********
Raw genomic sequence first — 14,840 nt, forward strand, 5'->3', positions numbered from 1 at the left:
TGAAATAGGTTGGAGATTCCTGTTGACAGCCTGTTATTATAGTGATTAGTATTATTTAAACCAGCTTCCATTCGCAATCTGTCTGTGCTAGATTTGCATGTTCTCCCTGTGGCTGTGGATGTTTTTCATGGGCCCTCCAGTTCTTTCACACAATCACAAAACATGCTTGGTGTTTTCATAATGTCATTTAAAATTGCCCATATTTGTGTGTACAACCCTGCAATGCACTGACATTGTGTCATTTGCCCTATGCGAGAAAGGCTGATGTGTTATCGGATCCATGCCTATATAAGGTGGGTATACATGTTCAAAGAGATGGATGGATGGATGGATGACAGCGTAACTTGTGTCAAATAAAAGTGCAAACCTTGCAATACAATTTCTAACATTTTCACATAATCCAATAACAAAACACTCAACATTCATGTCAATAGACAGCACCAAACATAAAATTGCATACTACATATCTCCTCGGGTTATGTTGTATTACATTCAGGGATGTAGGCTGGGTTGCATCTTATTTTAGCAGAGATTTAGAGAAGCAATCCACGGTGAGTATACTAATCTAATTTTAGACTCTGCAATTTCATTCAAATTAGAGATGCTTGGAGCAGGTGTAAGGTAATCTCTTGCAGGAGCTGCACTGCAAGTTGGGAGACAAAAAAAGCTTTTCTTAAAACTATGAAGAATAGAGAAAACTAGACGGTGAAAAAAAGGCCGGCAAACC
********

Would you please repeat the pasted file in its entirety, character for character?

Raw genomic sequence first — 14,840 nt, forward strand, 5'->3', positions numbered from 1 at the left:
TGAAATAGGTTGGAGATTCCTGTTGACAGCCTGTTATTATAGTGATTAGTATTATTTAAACCAGCTTCCATTCGCAATCTGTCTGTGCTAGATTTGCATGTTCTCCCTGTGGCTGTGGATGTTTTTCATGGGCCCTCCAGTTCTTTCACACAATCACAAAACATGCTTGGTGTTTTCATAATGTCATTTAAAATTGCCCATATTTGTGTGTACAACCCTGCAATGCACTGACATTGTGTCATTTGCCCTATGCGAGAAAGGCTGATGTGTTATCGGATCCATGCCTATATAAGGTGGGTATACATGTTCAAAGAGATGGATGGATGGATGGATGACAGCGTAACTTGTGTCAAATAAAAGTGCAAACCTTGCAATACAATTTCTAACATTTTCACATAATCCAATAACAAAACACTCAACATTCATGTCAATAGACAGCACCAAACATAAAATTGCATACTACATATCTCCTCGGGTTATGTTGTATTACATTCAGGGATGTAGGCTGGGTTGCATCTTATTTTAGCAGAGATTTAGAGAAGCAATCCACGGTGAGTATACTAATCTAATTTTAGACTCTGCAATTTCATTCAAATTAGAGATGCTTGGAGCAGGTGTAAGGTAATCTCTTGCAGGAGCTGCACTGCAAGTTGGGAGACAAAAAAAGCTTTTCTTAAAACTATGAAGAATAGAGAAAACTAGACGGTGAAAAAAAGGCCGGCAAACC